An internet search provides skimpy information about PFRC, which dissolved early in 2012. According to a 2008 article in the Fergus Falls Journal, PFRC was founded by Maryjane Westra and Kristy Ringuette in 2000 with a focus on placing children from foster care with permanent adoptive parents. PFRC’s archived website and its Twitter page are still online. Eerily, its Twitter avatar is a photograph of Markis and Devonte Hart. The internet archives contain a document with profiles of families approved to adopt children, including Jennifer and Sarah Hart, pictured with Markis, Hannah and Abigail, the first set of siblings they adopted. The Harts were described as a “fun, active family” that was “eager to open their hearts and their home to adopted children.”
PFRC emphasized its openness to all potential adoptive families. Westra told the reporter that in forming the agency, “they wanted to expand the range of adoptive families to include those that had the will but needed a little help along the way.” On its Frequently Asked Questions page, PFRC said that it “wants successful families and are not interested in ‘weeding people out.’ A home study is your opportunity to speak about your strengths so the best possible match is made.” “We can always use families. You don’t have to be a perfect family, there is no perfect family,” Westra told the Fergus Falls Journal.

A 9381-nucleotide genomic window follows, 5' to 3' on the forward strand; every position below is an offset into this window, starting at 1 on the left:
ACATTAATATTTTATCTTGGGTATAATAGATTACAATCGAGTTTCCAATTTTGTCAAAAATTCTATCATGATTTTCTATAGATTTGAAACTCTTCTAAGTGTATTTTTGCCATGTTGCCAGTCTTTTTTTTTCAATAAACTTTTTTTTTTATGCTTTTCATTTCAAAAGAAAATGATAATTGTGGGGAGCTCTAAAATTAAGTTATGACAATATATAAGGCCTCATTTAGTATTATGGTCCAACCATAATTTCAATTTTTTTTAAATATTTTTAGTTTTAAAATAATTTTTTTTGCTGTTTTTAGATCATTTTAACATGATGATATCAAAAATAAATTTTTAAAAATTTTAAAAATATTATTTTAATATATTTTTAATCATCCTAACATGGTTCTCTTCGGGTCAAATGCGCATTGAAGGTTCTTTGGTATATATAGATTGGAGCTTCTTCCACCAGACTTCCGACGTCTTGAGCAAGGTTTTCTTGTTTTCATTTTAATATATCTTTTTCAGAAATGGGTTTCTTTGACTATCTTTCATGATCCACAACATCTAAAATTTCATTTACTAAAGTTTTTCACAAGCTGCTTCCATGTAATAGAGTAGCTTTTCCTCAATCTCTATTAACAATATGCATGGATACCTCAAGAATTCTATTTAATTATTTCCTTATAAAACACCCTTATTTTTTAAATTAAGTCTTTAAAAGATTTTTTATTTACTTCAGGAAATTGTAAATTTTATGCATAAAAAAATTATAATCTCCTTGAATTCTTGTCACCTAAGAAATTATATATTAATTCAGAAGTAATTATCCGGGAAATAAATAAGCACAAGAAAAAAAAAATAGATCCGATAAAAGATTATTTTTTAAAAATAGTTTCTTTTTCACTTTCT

And PFRC was as good as their word. The agency apparently approved the Harts for adopting the second sibling set even though five months before the adoption was finalized, Hannah came to school with a bruised arm and said that Jennifer had hit her with a belt, resulting in a police report and an investigation by Douglas County Social Services. It is not clear if PFRC knew of the incident. But it probably happened during the trial period for the second adoption, during which the agency should have been very carefully monitoring how the family was adjusting to the second set of three siblings.
The addition of three children aged three or under could have precipitated great stress for a family that already had three young children aged about 10, 6 and 5. But PFRC staff and adoptive families often adopted large numbers of closely-spaced children. Westra cited a family that adopted a twelve-year-old and two toddlers. Three years later, they returned and adopted six more children. “It’s heartwarming when that happens,” Westra told the reporter. Of the 16 families approved to adopt, three already had 5 children and four (including the Harts) had three children. Claudia Fletcher, an adoption worker for PFRC, has 12 adopted children and writes about her life in a blog entitled Never a Dull Moment: my Journey as a Foster and Adoptive parent….12 Kids in 12 Years.